It’s always hard to choose a top 10 list at the end of a year. There are so many factors that go into picking a list that at some points it would just be easier to throw darts. 2016 had so many great movies, and not all of them may have been on people’s radar.
Our second installment of Bond finds him going up against the Russians in From Russia With Love. Again, I’m less familiar with the Connery Bond films, only having seen them a few times, but this movie was much better than I remembered. Where Dr. No had slow plodding moments, From Russia With Love was slicker and a far more exciting installment of the Bond series.
In this installment of Action Movie Mondays, I’ll be covering the entire Conan saga from Conan the Barbarian to Conan the Destroyer and including Red Sonja. What’s that you say? Red Sonja isn’t a Conan movie? Fun fact number one:[…]
2016 looked to be a sad year for film, but then something happened around October. The new releases just kept getting better and better. It turned out to be one of my favorite film years in recent memory.
It’s our end of the year extravaganza! We’re going to talk about our top 5 favorite movies of 2016 and give away some special awards! But let’s not forget LCD’s Cinema Sodomy as he reviews Brown Bunny and listen as we also discuss David Fincher’s memorable film, Fight Club. It’s an EXTRAVAGANZA!!!
LCD here, and I’m really pumped about this new project I’m working on. Let me tell you about it. If you listened to Episode 6 of the ReelFriction Podcast (and you really, really should have by now), you know that I have taken it upon myself to view and talk about the people who really got me into movies in the first place: the great action heroes of the 1980s.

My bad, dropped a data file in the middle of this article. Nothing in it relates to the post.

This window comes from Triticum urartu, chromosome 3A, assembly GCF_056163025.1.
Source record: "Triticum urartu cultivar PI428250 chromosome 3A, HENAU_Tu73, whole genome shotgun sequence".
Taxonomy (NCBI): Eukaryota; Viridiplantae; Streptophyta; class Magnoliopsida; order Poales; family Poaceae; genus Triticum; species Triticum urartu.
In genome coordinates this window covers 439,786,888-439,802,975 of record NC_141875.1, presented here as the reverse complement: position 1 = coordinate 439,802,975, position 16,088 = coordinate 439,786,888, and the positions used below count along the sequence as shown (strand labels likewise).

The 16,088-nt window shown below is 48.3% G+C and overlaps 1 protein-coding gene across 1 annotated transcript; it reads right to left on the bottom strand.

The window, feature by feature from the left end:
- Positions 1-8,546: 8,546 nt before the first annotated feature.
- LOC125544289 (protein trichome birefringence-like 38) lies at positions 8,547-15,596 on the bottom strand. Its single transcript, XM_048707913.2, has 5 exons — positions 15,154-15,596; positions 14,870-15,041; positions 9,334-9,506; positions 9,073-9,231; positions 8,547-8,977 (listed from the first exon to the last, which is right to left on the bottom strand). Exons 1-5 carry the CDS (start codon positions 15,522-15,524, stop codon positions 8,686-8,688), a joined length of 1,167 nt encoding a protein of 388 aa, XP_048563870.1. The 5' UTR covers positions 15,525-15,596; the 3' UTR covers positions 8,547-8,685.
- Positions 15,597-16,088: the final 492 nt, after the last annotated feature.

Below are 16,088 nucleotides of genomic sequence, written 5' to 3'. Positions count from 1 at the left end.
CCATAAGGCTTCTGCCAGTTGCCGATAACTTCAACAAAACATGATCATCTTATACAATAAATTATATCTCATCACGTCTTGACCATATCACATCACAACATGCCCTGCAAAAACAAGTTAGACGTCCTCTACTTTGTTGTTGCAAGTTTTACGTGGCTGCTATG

Christine, based on a true story, covers the final weeks of TV news reporter Christine Chubbuck’s life leading up to her live-on-television suicide in 1974. Rebecca Hall plays the titular character well, showing her professional and personal problems that may have led to that fateful decision.
This week, Z let’s everyone know just what she thinks of David Lynch’s Inland Empire, we begin to take on David Fincher in our Filmmakers Corner, we talk about our film resolutions for the coming year, and as always we have our Pop Quiz.
Herzog’s documentary on connective technology feels capricious, only tangentially sticking to the timeline it tries to explore: the birth of the internet to the future of what it might become. The film varies scene to scene from flighty and amusing to unsettling and profound. It’s at times self-indulgent, at times brilliant, but all too much the former.
This week, TC and Z talk about their experience at Butt-Numb-A-Thon, we discuss the films of Edgar Wright, TC explains to us why One For The Money was a true Cinema Sodomy, we counterpoint last week’s podcast by talking about heroes in cinema, and as always we have our Pop Quiz.
2016 is coming to a close and I have watched 21 films in my Uncharted Cinema Project. Nowhere near the 52 that I wanted to. But I have come to realize that is okay. There are lots of films out there and I was feeling too constrained to watch and review films I might not have been interested in.